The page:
The original Women’s March on Versailles involved women using direct action to force the king to listen to the people’s demands. Today’s Women’s March is entirely symbolic.

No one would ever dare to call for an insurrectionary march on Trump Tower with the goal of physically dragging the president-elect and his family out of their penthouse. No one says the Women’s March on Washington should ransack the White House or occupy Congress and appoint themselves legislators. Instead, we organize a well-publicized spectacle and hope he will listen from within his palatial accommodations.

If you’re showing up at the Women’s March on 21 January in the hopes that the world will be different on 22 January, then you need to think seriously about the goal of marching.

As a general rule, before you protest, ask yourself why this is one of your chosen forms of action. Question your tactics, not your motives. In this case, the obvious first question for any activist ought to be: why deploy a communal march in the streets as a form of protest?

Sometimes, the people march. Other times we hold general assemblies, tar and feather opponents, occupy pipelines, go on strike, dance in a circle, riot in the streets or pray together. In each case, behind every act of protest is an often unarticulated theory of social change: a story we tell ourselves about why the disobedient behavior we’ve chosen will usher in the change we desire.

So why are women marching the day after Donald Trump becomes president? It all comes down to a false theory of how the people can assert sovereign power over their elected president in 2017.

Today’s social activists have succumbed to one of the most enduring myths of contemporary American protest: the comforting belief that if you can get enough people into the streets from diverse demographics, largely unified behind a clear message, then our representatives will be forced to heed the crowd’s wishes.

If this story has ever been true, and I’m not so sure it has, then it hasn’t been the case since 1963, when 250,000 people marched on Washington for “jobs and freedom” and heard Martin Luther King Jr deliver his I Have a Dream speech. Less than a year later, the Civil Rights Act of 1964 banned discrimination based on “race, color, religion, sex or national origin” in employment and housing.

But let’s be real: there are countless counter-examples of marches on Washington that failed: the 1913 march of women to demand the right to vote, the 1978 march for the Equal Rights Amendment, the 1986 Great Peace March for Global Nuclear Disarmament, the Million Man March of 1995, the 2004 March for Women’s Lives, the inauguration protests against George W Bush’s second term in 2005 … the list is practically endless. Activists have a tendency to ignore repeated failure in favor of overemphasizing one or two anomalous minor victories.

The absolute failure of the 15 February 2003 anti-war protest, the largest synchronized global march in human history, was the last gasp of this tactic. Today’s nominally democratic governments would be more concerned by the absence of our marches, as that might suggest something darker is in the works.

The only way to attain sovereignty – the supreme authority over the functioning of our government – is to use social protest to win elections or win wars. Either we can march to the ballot box or the battleground; there is no third option.

To the ballot box, then: prepare to govern

 

That Trump was elected demonstrates that an anti-establishment outsider can sweep into power through elections – a fact activists should learn from and begrudgingly celebrate.

Before Trump’s victory, it was widely assumed that a candidate without the backing of the establishment could not possibly win a presidential election. Good news: now we know that it is possible. It is finally conceivable that a revolutionary movement beholden to the people could take power in America by winning elections and without violence.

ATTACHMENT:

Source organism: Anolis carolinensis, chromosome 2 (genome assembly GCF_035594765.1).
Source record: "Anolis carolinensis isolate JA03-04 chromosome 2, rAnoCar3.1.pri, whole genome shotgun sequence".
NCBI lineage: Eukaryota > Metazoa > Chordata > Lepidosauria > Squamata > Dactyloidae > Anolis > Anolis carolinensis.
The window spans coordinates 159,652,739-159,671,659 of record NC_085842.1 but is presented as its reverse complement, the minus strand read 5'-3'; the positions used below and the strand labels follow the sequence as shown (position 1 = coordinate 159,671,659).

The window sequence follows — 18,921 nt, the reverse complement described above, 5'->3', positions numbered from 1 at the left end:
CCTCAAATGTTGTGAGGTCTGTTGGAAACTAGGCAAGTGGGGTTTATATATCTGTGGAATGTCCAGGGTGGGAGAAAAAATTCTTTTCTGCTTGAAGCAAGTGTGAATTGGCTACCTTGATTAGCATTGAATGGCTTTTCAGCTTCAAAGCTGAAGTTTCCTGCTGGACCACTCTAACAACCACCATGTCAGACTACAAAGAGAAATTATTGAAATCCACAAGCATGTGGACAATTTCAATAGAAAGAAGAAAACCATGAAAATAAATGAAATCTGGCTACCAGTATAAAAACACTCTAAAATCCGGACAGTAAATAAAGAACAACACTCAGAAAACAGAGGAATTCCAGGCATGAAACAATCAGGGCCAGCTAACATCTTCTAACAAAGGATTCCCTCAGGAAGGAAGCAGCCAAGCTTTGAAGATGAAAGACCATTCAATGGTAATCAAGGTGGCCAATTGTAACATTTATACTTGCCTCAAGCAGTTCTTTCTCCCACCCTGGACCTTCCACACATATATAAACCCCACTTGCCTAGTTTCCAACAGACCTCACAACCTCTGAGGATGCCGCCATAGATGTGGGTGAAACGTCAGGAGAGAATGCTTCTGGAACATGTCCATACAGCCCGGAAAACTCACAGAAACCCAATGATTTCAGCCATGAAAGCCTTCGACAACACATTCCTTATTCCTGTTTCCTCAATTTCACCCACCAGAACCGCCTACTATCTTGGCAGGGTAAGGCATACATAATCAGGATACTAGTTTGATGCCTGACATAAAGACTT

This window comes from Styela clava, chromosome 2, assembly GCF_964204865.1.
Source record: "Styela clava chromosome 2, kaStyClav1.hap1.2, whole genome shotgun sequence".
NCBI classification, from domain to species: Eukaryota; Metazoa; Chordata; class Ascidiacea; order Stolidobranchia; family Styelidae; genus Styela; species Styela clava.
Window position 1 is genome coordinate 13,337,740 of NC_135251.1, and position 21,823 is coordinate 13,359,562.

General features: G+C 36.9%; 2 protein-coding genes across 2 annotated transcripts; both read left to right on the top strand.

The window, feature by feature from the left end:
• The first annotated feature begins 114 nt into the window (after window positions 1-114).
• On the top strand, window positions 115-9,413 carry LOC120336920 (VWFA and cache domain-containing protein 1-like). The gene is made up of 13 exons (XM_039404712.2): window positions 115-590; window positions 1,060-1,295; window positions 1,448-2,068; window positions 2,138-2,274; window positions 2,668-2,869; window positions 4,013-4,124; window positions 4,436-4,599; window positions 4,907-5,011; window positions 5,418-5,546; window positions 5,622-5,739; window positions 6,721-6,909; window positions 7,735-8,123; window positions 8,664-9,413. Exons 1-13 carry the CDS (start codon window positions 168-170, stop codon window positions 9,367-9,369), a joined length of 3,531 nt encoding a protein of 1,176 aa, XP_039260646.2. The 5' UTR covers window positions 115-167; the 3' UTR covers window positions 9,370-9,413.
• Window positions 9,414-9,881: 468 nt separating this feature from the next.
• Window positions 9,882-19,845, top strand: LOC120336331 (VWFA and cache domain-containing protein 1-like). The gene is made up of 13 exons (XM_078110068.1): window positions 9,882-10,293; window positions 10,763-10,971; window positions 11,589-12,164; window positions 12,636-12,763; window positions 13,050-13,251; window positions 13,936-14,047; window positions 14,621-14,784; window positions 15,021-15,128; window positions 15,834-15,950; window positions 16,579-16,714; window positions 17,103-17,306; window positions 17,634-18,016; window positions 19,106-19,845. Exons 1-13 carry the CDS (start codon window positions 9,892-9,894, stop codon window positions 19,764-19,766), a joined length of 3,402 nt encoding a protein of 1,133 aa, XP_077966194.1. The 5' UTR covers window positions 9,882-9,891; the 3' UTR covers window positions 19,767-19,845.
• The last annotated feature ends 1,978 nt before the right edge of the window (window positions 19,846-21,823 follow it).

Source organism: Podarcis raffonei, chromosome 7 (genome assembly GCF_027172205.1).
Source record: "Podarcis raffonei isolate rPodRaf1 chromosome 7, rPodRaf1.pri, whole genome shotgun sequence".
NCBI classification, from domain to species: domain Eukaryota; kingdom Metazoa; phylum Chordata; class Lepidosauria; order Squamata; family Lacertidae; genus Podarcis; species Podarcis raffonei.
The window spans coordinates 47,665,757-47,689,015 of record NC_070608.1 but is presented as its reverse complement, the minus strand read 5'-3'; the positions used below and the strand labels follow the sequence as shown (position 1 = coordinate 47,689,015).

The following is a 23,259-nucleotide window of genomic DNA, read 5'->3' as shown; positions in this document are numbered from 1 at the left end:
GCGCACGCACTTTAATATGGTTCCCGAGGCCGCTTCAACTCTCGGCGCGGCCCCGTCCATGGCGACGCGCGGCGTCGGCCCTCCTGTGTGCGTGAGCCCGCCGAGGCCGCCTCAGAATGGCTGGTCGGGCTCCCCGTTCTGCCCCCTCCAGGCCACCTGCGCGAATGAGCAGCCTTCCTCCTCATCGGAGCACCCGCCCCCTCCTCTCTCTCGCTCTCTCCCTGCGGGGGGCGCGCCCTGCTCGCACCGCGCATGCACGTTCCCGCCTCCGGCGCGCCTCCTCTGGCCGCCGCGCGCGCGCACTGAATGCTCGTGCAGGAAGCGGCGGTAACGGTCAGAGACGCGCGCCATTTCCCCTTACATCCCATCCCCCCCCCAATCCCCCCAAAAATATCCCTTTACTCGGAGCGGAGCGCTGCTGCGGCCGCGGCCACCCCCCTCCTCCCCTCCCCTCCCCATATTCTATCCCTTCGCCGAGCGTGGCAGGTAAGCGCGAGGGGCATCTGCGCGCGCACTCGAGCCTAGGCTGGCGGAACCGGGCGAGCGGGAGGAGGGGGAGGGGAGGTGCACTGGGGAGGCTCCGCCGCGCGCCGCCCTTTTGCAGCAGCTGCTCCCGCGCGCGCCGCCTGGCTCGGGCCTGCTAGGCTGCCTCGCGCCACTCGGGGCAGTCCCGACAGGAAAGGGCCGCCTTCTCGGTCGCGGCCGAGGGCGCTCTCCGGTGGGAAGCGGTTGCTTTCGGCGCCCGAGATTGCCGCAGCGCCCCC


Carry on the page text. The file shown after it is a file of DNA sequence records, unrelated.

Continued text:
I suspect the Women’s March on Washington has a role to play in this unfolding drama, but only if we cultivate a few moments of detachment from the thoughtless excitement to truly take time to consider this question: what happens on the day after the women march?

Right now, in America, there is no pro-democracy anti-establishment party that is capable of stepping forward, seizing power and governing. America needs a protest movement like Spain’s PodemosIceland’s Pirate Party or Italy’s 5 Star Movement. These populist democratic movements are the prototype for the future of protest. Each has achieved surprising electoral victories in a short time, but what is more important is how they are changing the way power functions.

Consider, for example, what happened when Virginia Raggi, a member of the anti-corruption 5 Star Movement, was elected mayor of Rome in 2016 only to be embroiled in her own corruption scandal. The movement didn’t make excuses. Instead, the Five Star Movement very swiftly asserted its sovereignty over its candidate and stripped Raggi of the power to make appointments and other “important decisions” without the movement’s approval. This represents a leap forward in people power: a concrete example of a social movement winning elections while still retaining a firm grip on decision-making power. Bravo!

The number one challenge standing in the way of an effective protest in America today is the inability of our social movements to actually govern. There might be a slight chance our protests could oust Trump, but there is no chance that our present-day movements could govern at all, let alone effectively.

That is because leaderless protesters don’t know how to make complex decisions together as movement. Occupy couldn’t even come up with its one demand.

Now we are seeing this capacity slowly develop among protest movements in Europe. However, until we can replicate their successes in America, the people will never be able to take back sovereignty and our protests remain an exercise in infantile futility.

And that is the great gift that the Women’s March on Washington could give us. May the angry women return home the day after the march to lead us toward a women-led hybrid movement-party in every state that is disciplined enough to govern, militantly local and single-mindedly devoted to actualizing a force capable of seizing control of city councils and mayorships during midterm elections across America in preparation for an electoral coup against the presidency in 2020.

Now that would be a goal worth marching toward.

— Micah White, originally published by The Guardian on January 19, 2017